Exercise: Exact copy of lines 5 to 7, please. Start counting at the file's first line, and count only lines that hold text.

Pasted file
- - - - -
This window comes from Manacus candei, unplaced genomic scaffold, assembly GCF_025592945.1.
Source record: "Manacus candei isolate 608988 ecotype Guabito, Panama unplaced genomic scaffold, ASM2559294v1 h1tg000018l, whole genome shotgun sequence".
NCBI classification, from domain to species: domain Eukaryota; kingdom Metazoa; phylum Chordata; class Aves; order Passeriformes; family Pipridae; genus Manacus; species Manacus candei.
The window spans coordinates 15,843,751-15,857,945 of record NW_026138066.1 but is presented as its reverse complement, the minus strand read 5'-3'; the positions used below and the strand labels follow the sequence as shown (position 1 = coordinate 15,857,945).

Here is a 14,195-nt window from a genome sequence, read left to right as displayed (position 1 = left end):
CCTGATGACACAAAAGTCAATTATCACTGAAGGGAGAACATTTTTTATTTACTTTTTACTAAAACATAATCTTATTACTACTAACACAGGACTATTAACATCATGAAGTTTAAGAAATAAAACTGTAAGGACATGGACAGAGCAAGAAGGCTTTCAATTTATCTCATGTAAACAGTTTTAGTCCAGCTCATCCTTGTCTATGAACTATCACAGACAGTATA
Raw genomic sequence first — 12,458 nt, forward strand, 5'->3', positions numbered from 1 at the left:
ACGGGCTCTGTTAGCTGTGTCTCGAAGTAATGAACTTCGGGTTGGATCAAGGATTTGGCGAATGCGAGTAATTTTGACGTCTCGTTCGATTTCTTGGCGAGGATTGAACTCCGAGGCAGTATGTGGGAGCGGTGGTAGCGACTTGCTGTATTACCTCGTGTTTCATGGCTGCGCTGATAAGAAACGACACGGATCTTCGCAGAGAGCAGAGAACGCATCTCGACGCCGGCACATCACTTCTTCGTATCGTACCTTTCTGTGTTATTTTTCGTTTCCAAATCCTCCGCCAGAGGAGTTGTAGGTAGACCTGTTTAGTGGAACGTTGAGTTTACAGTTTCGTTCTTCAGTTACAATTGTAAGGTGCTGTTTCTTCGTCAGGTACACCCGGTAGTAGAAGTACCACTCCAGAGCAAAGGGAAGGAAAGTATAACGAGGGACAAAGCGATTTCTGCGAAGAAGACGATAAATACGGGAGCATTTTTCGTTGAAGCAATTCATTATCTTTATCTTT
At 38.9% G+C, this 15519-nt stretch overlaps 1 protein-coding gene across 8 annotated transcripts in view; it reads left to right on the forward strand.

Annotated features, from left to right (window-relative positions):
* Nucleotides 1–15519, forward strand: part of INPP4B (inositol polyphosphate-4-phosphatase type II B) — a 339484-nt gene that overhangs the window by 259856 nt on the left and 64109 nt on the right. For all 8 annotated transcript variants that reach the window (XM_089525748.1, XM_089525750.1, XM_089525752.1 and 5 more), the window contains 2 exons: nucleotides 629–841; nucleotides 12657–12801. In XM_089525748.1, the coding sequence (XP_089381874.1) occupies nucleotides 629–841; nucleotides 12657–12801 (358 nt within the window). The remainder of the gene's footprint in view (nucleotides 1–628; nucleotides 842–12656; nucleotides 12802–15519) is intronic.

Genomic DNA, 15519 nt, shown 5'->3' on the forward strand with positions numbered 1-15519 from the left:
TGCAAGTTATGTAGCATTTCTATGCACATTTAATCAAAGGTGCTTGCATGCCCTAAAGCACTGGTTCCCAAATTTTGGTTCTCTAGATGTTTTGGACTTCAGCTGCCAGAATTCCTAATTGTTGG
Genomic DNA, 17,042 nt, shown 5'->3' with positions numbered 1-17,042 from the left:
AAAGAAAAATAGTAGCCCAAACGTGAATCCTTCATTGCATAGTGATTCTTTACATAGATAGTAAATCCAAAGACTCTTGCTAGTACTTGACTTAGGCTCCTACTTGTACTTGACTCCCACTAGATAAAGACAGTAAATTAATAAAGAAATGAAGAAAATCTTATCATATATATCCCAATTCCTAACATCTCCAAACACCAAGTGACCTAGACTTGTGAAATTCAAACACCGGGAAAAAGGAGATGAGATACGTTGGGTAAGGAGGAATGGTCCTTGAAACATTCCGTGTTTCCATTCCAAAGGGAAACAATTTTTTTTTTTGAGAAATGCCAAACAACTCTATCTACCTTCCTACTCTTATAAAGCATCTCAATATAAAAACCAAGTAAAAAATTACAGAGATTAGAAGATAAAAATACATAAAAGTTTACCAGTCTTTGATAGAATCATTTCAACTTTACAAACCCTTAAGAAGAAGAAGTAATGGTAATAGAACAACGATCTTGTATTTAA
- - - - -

Here is a 14,195-nt window from a genome sequence, read left to right as displayed (position 1 = left end):
CCTGATGACACAAAAGTCAATTATCACTGAAGGGAGAACATTTTTTATTTACTTTTTACTAAAACATAATCTTATTACTACTAACACAGGACTATTAACATCATGAAGTTTAAGAAATAAAACTGTAAGGACATGGACAGAGCAAGAAGGCTTTCAATTTATCTCATGTAAACAGTTTTAGTCCAGCTCATCCTTGTCTATGAACTATCACAGACAGTATA
Raw genomic sequence first — 12,458 nt, forward strand, 5'->3', positions numbered from 1 at the left: